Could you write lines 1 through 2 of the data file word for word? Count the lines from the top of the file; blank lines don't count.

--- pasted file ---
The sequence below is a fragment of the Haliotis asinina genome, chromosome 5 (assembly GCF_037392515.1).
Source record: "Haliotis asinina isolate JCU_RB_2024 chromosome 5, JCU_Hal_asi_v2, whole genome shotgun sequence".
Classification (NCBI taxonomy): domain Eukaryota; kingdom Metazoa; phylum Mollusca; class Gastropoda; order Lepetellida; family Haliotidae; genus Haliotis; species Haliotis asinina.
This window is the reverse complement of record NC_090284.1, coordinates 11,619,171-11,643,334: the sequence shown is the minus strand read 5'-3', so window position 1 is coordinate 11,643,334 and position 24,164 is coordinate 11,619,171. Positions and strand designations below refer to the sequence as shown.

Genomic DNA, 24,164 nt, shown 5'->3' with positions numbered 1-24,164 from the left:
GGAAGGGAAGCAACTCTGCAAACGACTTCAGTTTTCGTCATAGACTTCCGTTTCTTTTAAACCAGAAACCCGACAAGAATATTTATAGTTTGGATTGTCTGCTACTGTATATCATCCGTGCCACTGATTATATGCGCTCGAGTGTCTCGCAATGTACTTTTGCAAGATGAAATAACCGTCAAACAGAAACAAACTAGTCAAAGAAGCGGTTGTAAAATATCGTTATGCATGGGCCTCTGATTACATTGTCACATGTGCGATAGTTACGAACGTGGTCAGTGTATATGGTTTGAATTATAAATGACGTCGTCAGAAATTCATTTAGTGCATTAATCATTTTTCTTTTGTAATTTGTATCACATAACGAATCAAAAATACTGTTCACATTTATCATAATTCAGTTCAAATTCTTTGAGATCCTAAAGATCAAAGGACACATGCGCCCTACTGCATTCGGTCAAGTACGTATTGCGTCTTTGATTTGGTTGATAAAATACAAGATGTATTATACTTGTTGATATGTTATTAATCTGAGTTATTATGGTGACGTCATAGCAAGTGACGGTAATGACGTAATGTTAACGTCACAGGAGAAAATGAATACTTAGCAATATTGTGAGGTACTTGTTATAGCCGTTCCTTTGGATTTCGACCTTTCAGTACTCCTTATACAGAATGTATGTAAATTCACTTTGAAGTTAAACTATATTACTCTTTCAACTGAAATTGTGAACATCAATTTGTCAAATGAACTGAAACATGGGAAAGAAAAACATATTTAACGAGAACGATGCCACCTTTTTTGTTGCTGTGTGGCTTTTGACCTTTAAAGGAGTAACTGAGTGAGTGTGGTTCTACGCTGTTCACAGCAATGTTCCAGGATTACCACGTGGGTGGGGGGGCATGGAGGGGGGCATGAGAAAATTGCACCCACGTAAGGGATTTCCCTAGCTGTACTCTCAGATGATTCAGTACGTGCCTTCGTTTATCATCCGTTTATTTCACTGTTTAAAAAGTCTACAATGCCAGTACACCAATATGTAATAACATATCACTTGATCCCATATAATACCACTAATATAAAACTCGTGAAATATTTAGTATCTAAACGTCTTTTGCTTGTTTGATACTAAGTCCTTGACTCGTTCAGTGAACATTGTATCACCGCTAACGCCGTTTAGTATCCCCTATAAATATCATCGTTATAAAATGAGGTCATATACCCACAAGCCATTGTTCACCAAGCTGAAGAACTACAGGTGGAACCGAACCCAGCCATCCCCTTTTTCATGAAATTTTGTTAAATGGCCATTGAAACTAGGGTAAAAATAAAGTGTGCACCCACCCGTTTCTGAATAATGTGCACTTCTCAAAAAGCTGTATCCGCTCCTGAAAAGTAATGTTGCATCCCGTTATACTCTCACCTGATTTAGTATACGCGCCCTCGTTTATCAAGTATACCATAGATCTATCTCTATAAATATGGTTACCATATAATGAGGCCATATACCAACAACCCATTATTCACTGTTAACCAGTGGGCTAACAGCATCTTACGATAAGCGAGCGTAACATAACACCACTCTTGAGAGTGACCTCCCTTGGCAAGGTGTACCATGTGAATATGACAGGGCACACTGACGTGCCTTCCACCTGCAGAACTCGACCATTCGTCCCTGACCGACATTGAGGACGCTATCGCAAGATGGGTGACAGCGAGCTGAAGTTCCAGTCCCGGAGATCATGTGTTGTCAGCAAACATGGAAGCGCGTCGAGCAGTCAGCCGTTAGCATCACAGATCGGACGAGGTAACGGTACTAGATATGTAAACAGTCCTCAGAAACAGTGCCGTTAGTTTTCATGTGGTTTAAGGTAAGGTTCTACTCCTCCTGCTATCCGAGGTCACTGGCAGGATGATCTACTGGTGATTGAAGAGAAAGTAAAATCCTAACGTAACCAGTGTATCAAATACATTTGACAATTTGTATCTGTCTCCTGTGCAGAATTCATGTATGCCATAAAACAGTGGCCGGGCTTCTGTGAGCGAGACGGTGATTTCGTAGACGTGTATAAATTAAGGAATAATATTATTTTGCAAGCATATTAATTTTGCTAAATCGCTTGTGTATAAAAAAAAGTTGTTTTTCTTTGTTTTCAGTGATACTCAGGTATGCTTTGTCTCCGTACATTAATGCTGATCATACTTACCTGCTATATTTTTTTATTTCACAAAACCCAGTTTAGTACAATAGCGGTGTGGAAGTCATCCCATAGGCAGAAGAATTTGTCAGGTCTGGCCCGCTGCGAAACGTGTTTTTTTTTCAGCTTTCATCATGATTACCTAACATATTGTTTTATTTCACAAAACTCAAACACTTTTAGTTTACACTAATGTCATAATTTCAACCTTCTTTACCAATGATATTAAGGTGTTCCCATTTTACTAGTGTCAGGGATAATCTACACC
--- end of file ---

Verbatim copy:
The sequence below is a fragment of the Haliotis asinina genome, chromosome 5 (assembly GCF_037392515.1).
Source record: "Haliotis asinina isolate JCU_RB_2024 chromosome 5, JCU_Hal_asi_v2, whole genome shotgun sequence".